ELLA KELLEHER WRITES – Through a vulnerable child’s eyes, parents represent stability, protection, and even eternity. What happens when eternity grows small and seemingly insignificant? Adolescents, ostensibly indestructible and infinitely hot-headed, get their first taste of personal freedom and start to detach from their nurturers. As one generation grows stronger and the other dims, a tragic shift in balance occurs, and the young must be warned that they are “not the ‘master of all creation!'”
Originally published in Japanese during his literary reign (1910-1965), legendary writer Jun’ichirō Tanizaki wrote three famous short stories that are finally accessible to an English-speaking audience in this new compilation, Longing and Other Stories (2022). All three tales tackle the central theme of a son disconnecting from his mother. Tanizaki wrote during a time of great confusion in Japanese history. The Meiji era (1868-1912) was a period of rapid modernization in the island nation. Traditional Edo-period customs clashed heavily with a westernized new wave of fashion, culture, and thought. With the influx of western individualism in a largely Confucius society, the tides of familial control became wildly imbalanced. In this new era, the young thought mainly of themselves and their futures, discarding the demands of their parent’s generation.
A master of his craft, Jun’ichirō Tanizaki is considered one of Japan’s most significant literary titans. Known for his darker tone and shocking depictions of sexuality and obsession, Tanizaki reaches deeply into the trenches of the human subconscious. He strips society bare and reveals what many are too afraid to recognize. Tanizaki’s work pulsates with raw, tangible emotion that speaks to the reality of an often scarily fast-paced and changing environment. Such brilliant storytelling would not have been possible without this book’s marvelous translators, Anthony H. Chambers and Paul McCarthy.
The first story, “Longing” (1918), is a fantastical and dream-like auto-biographical meditation on what it’s like to deeply long for an absent mother figure. Tanizaki transforms into his little boy self and searches for his mother, whom he finds clad in geisha attire, singing a repetitious lullaby from his youth. His need for his mother is tainted by his adult mind’s sexual deviancy. He imagines her soft skin, the red paint of her lips, and her intense beauty that invokes sorrow. The tragic message is clear: what was once an innocent child can exist no longer, his mother is dead, and there is no bringing her back. Through this grim realization, Tanizaki uncovers a nostalgia for a less-complicated world.
“Sorrows of a Heretic” (1916) follows Shōzaburō, a student at Tokyo Imperial University – a renowned Japanese institution known for producing graduates who contributed to the construction of an industrialized Japan. Shōzaburō cares little for filial duty and fraternal love, opting instead for a rebellious attitude. Allying himself with Western poetry and philosophy, he drinks beer, eats beef, and does poorly in school. In short: he is every old-fashioned parent’s worst nightmare. He is a heretic, and his unorthodox ways are a product of his fluctuating environment. Shōzaburō is a debased version of Tanizaki himself and is a literary manifestation of the author’s own guilt over his treatment of his family and the mishandling of his youth. The story reads almost like a warning to its reader as if Tanizaki himself is saying, “don’t do what I did, don’t take your folks for granted.”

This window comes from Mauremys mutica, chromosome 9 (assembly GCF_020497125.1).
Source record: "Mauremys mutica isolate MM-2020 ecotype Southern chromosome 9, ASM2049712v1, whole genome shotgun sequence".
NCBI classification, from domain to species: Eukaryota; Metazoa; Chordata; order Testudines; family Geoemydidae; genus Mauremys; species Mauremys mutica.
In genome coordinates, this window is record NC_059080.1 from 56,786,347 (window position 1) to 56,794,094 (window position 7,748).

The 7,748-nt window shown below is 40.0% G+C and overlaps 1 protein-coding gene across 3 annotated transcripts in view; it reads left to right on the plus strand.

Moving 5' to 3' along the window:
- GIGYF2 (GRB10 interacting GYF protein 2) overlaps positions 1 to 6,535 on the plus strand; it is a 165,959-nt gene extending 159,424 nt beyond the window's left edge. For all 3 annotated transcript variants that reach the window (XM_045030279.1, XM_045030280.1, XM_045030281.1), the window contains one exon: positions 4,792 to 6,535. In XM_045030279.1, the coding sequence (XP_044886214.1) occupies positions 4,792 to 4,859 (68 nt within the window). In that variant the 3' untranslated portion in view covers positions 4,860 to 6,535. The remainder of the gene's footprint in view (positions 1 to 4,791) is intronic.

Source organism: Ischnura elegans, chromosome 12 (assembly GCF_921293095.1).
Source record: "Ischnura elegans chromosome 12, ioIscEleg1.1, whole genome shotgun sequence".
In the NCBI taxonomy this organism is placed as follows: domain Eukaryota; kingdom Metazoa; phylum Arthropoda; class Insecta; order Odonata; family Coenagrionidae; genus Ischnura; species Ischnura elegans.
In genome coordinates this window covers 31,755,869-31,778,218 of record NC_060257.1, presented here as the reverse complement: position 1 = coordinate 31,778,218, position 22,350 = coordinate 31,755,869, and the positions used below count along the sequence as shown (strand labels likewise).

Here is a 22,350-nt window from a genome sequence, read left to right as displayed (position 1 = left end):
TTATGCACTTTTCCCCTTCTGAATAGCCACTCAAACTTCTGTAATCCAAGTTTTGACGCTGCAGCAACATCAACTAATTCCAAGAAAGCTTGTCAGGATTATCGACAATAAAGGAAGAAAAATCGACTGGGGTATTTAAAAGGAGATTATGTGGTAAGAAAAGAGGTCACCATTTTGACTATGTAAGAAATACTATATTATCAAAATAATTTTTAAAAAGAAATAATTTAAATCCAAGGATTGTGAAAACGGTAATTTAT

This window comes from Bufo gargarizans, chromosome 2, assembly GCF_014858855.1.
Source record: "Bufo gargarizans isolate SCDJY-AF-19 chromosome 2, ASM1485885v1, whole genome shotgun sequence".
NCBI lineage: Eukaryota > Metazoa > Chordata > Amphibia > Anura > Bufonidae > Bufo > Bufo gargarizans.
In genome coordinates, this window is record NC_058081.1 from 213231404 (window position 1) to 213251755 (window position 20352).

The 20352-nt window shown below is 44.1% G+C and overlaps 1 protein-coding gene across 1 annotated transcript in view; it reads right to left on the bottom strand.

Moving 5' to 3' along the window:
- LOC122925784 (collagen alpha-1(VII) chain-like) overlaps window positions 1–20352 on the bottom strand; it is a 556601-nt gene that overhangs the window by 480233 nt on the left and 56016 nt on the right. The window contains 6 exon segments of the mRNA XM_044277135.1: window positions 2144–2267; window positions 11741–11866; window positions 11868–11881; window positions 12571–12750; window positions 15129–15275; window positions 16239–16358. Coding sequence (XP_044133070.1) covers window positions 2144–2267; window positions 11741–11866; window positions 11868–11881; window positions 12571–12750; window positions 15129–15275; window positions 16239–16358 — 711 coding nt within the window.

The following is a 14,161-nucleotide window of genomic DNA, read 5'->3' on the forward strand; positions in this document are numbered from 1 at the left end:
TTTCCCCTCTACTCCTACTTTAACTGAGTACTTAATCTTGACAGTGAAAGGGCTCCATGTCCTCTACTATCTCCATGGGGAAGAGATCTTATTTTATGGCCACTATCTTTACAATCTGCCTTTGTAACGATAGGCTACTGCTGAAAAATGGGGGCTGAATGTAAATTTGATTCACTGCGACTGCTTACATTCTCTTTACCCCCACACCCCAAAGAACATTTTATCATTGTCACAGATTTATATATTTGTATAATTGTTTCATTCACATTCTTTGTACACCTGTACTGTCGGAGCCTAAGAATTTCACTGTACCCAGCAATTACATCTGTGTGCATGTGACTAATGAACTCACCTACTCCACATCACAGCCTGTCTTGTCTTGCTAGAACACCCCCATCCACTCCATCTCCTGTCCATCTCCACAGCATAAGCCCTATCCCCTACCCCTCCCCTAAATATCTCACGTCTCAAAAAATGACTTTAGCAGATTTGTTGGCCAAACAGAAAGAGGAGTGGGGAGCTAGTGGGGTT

The final short story, “The Story of an Unhappy Mother” (1912), paints an image of a self-pitying mother who once led her small family unit comprised of herself and her two sons but now is overshadowed by her eldest son’s wife. During a freak boating accident, the eldest son makes a fatal mistake. With both his mother and wife cast overboard in the torrid waters, he can only reach out for one set of arms. He chooses his bride over his own mother and must face the horrific consequences of this choice. In Confucian and Buddhist moral teachings, duty is first to one’s parents. The eldest son’s choice may seem permissible under harsh circumstances to a westerner’s eyes. However, in the mother’s eyes, she was his second choice, a fleeting thought, a burden. Can we blame her for her resentful emotional reaction? What happens afterward is nothing short of heartrending.
Tanizaki’s luminous and lucid prose forces the reader into an existential dilemma faced by the author and his characters, one of children torn between the old world and the new. As societies around the globe continue to rapidly modernize, young people today are fraught with a similar crisis. How much of the past should we carry into the future? Do we follow the path paved by our parents or build an entirely new one? Tanizaki’s philosophy is one of balance. His writing asserts that no peace exists in extremes. Implicit, though central to his message, is that the young should not forget their predecessors while forging a better tomorrow. A residual idea haunts these three enigmatic stories: western individuality and eastern collectivism, it seems, can and should coexist.
LMU English major graduate Ella Kelleher is the book review editor-in-chief and a contributing staff writer for Asia Media International. She majored in English with a concentration in multi-ethnic literature.